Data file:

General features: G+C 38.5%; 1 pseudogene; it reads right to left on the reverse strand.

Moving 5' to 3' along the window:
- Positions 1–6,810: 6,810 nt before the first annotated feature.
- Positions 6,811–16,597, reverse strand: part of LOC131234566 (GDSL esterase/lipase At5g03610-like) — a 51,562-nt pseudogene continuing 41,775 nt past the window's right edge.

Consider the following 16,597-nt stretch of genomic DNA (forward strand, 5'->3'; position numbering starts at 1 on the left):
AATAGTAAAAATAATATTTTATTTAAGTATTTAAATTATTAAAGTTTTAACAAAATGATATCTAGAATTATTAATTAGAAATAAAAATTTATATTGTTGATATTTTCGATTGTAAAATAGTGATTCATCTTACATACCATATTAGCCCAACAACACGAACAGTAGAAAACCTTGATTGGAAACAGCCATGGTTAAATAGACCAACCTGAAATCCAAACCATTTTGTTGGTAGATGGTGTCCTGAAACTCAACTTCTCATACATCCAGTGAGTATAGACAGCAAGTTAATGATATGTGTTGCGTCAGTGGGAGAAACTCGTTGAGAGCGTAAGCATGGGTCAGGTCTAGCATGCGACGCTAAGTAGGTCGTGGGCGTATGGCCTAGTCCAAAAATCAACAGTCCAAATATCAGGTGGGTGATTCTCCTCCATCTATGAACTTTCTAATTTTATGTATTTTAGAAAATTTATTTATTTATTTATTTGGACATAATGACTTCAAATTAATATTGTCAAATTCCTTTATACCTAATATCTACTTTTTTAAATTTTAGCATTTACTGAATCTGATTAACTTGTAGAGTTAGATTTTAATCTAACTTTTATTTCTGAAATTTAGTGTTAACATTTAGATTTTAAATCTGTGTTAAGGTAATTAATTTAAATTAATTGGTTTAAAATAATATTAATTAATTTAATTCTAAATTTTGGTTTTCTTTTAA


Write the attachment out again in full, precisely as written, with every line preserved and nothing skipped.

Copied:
General features: G+C 38.5%; 1 pseudogene; it reads right to left on the reverse strand.

Moving 5' to 3' along the window:
- Positions 1–6,810: 6,810 nt before the first annotated feature.
- Positions 6,811–16,597, reverse strand: part of LOC131234566 (GDSL esterase/lipase At5g03610-like) — a 51,562-nt pseudogene continuing 41,775 nt past the window's right edge.

Consider the following 16,597-nt stretch of genomic DNA (forward strand, 5'->3'; position numbering starts at 1 on the left):
AATAGTAAAAATAATATTTTATTTAAGTATTTAAATTATTAAAGTTTTAACAAAATGATATCTAGAATTATTAATTAGAAATAAAAATTTATATTGTTGATATTTTCGATTGTAAAATAGTGATTCATCTTACATACCATATTAGCCCAACAACACGAACAGTAGAAAACCTTGATTGGAAACAGCCATGGTTAAATAGACCAACCTGAAATCCAAACCATTTTGTTGGTAGATGGTGTCCTGAAACTCAACTTCTCATACATCCAGTGAGTATAGACAGCAAGTTAATGATATGTGTTGCGTCAGTGGGAGAAACTCGTTGAGAGCGTAAGCATGGGTCAGGTCTAGCATGCGACGCTAAGTAGGTCGTGGGCGTATGGCCTAGTCCAAAAATCAACAGTCCAAATATCAGGTGGGTGATTCTCCTCCATCTATGAACTTTCTAATTTTATGTATTTTAGAAAATTTATTTATTTATTTATTTGGACATAATGACTTCAAATTAATATTGTCAAATTCCTTTATACCTAATATCTACTTTTTTAAATTTTAGCATTTACTGAATCTGATTAACTTGTAGAGTTAGATTTTAATCTAACTTTTATTTCTGAAATTTAGTGTTAACATTTAGATTTTAAATCTGTGTTAAGGTAATTAATTTAAATTAATTGGTTTAAAATAATATTAATTAATTTAATTCTAAATTTTGGTTTTCTTTTAA